The authors gratefully acknowledge the New Jersey Department of Health’s Women, Infants, and Children (WIC) Services Unit for their support in providing the data necessary for statistical analysis. We would also like to thank The Food Trust for the evaluation findings they provided. The first author was funded by a fellowship appointment to the Applied Epidemiology Fellowship Program administered by the Council of State and Territorial Epidemiologists and funded by the Centers for Disease Control and Prevention Cooperative Agreement Number 1U38OT000143-03. The second author was fully funded by the Centers for Disease Control and Prevention under Cooperative Agreement Number CDC-RFA-DP13-1305. The third author is funded by the New Jersey Department of Health and the Centers for Disease Control and Prevention under Cooperative Agreement Numbers NU58DP004822-03-01 and NU58DP003931-04-00. The contents of this publication are solely the responsibility of the authors and do not necessarily represent the official views of the New Jersey Department of Health, the United States Department of Health and Human Services, the Centers for Disease Control and Prevention, or the Council of State and Territorial Epidemiologists.

Supplementary material

10995_2017_2339_MOESM1_ESM.pdf (82 kb)
Supplementary material 1 (PDF 81 KB)


  1. Andreyeva, T., & Luedicke, J. (2015). Incentivizing fruit and vegetable purchases among participants in the Special Supplemental Nutrition Program for Women, Infants, and Children. Public Health Nutrition, 18(1), 33–41.CrossRefPubMedGoogle Scholar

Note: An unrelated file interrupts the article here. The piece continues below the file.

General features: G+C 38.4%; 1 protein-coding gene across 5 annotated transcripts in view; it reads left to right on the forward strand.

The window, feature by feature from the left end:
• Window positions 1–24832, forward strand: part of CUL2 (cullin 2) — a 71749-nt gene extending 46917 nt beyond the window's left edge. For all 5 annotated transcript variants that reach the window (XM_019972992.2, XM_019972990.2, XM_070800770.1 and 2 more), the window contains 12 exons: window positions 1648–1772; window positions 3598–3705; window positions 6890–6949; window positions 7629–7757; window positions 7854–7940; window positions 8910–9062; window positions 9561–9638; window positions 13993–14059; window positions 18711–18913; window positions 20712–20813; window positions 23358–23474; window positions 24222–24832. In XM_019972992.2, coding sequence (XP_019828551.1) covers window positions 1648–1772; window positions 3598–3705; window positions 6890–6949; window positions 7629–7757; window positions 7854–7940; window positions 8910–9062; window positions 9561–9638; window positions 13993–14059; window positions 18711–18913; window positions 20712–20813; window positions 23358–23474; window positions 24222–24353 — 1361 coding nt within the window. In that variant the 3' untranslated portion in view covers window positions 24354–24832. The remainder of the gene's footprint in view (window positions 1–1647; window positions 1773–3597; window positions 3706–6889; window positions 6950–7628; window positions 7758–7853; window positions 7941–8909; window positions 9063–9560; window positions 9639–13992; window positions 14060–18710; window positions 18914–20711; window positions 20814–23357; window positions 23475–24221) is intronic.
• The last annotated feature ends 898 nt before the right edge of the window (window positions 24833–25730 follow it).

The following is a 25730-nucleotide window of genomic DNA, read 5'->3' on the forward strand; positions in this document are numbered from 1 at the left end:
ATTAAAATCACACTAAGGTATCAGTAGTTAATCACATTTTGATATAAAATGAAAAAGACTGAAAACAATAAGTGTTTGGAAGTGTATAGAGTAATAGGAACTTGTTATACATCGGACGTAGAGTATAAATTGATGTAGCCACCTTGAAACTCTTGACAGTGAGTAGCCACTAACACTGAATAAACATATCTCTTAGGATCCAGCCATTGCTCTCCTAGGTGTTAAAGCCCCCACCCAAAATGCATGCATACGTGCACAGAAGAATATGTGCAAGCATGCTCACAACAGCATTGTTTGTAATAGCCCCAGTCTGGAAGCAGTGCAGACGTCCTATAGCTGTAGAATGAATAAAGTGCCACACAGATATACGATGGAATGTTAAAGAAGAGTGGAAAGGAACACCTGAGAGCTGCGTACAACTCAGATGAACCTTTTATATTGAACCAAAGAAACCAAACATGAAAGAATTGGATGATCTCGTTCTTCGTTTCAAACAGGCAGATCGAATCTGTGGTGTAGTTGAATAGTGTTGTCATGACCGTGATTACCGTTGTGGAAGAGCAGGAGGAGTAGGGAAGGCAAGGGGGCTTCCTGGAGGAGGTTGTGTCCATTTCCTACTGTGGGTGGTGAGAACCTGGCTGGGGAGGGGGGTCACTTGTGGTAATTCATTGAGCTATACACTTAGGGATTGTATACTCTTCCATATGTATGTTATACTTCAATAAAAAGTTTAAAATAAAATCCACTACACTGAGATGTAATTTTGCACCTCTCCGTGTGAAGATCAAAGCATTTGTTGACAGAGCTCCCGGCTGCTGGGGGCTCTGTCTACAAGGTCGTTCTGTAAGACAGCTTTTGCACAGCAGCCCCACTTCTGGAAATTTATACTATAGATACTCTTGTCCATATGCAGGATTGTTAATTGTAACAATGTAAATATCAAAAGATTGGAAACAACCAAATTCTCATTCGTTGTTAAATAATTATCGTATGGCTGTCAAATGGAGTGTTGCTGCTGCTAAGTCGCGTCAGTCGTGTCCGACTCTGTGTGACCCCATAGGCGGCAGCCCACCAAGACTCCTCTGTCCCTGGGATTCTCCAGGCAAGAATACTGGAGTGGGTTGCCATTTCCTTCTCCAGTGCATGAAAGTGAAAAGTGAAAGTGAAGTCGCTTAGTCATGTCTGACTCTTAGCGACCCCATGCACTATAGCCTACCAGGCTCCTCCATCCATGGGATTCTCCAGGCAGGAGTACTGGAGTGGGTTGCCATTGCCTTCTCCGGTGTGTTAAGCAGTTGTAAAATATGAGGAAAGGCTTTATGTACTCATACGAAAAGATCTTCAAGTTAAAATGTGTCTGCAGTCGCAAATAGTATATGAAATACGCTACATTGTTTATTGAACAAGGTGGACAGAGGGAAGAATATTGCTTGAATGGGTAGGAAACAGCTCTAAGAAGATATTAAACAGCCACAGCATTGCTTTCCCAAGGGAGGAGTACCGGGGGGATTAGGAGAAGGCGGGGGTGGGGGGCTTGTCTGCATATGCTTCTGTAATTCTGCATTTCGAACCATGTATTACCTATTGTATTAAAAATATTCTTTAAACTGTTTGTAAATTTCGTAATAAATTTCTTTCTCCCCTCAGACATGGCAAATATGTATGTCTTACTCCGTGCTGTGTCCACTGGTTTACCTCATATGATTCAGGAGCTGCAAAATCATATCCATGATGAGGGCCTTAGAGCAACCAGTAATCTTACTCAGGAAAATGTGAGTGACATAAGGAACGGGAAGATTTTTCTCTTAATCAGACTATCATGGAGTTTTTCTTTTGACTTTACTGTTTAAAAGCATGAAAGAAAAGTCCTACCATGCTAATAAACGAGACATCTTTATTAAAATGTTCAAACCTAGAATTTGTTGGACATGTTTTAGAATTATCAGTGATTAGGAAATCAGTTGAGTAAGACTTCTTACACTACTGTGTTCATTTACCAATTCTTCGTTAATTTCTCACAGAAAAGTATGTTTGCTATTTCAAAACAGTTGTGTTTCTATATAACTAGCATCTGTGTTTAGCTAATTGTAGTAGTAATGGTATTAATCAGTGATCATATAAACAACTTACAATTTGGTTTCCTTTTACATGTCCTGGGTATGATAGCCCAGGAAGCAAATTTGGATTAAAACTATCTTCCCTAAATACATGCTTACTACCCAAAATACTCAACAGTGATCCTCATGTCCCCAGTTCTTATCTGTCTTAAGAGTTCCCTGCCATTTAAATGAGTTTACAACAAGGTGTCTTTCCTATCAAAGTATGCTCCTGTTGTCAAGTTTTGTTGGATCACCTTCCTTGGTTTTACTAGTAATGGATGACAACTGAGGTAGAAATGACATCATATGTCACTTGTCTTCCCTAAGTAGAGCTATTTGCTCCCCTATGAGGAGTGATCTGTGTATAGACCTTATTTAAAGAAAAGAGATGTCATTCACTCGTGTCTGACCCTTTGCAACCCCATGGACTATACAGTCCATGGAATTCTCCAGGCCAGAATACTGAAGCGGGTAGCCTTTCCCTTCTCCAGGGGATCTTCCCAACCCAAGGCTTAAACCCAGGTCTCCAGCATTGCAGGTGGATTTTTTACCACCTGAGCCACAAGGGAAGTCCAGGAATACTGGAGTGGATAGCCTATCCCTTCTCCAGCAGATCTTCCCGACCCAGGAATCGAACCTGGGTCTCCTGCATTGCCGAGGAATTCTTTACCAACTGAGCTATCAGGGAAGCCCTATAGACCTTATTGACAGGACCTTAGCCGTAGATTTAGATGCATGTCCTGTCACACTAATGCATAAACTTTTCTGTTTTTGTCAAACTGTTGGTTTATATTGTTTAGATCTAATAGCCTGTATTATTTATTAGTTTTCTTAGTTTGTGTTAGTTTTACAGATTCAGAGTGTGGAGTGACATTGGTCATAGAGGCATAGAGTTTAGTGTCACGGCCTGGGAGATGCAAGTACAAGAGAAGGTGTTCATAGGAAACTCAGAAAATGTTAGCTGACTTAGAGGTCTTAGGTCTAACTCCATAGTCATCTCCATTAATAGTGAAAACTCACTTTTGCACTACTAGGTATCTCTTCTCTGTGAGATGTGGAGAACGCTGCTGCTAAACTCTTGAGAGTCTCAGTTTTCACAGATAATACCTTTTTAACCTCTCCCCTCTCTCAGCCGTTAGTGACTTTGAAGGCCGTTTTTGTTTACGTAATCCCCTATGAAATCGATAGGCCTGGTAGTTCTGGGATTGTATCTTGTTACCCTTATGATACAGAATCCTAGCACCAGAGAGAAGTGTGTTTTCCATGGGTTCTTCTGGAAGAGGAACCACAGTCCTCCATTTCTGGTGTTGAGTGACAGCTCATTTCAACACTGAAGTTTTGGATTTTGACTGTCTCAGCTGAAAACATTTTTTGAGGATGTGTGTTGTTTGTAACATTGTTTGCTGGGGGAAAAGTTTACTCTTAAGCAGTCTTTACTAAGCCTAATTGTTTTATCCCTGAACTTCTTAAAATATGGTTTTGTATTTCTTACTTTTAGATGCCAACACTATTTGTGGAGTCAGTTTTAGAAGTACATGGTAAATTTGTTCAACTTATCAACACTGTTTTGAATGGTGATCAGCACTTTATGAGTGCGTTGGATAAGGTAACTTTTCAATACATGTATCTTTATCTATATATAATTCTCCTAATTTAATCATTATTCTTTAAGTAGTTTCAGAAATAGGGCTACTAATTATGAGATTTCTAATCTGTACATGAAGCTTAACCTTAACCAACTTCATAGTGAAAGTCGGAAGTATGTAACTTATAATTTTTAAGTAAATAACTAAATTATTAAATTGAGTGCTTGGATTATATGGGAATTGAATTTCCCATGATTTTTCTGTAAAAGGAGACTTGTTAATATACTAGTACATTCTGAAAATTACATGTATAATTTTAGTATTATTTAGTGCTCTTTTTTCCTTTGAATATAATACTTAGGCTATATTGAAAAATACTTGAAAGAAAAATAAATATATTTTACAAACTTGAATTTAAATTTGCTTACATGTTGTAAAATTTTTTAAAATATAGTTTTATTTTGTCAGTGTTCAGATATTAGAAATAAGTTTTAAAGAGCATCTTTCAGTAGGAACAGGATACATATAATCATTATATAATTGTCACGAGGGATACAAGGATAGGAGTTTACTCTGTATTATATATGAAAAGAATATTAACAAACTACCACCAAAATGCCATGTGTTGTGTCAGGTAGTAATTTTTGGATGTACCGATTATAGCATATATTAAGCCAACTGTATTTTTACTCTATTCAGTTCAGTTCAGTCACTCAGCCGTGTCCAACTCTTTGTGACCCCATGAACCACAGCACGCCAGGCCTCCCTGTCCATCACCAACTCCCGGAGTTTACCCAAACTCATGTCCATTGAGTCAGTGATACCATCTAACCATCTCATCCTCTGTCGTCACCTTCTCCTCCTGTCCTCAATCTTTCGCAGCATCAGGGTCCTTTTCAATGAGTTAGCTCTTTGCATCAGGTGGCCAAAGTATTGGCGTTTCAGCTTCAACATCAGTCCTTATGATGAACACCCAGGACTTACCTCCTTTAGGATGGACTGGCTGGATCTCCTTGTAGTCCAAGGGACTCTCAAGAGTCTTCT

2. Cowie, C. C., & Eberhardt, M. S. (1995). Sociodemographic characteristics of persons with diabetes. In Diabetes in America (2nd ed., pp. 85–116). Bethesda: National Diabetes Data Group of the National Institute of Diabetes and Digestive and Kidney Diseases, National Institutes of Health.Google Scholar
  3. Epstein, L., Gordy, C., Raynor, H., Beddome, M., Kilanowski, C., & Paluch, R. (2001). Increasing fruit and vegetable intake and decreasing fat and sugar intake in families at risk for childhood obesity. Obesity Research, 9(3), 171–178.CrossRefPubMedGoogle Scholar
  4. Ford, E. S., & Mokdad A. H. (2001). Fruit and vegetable consumption and diabetes mellitus incidence among U.S. adults. Preventive Medicine, 32(1), 33–39.CrossRefPubMedGoogle Scholar
  5. Grimm, K. A., Moore, L. V., & Scanlon, K. S. (2013). Access to healthier food retailers—United States, 2011. Morbidity and Mortality Weekly Report (MMWR), 62, 20–26.Google Scholar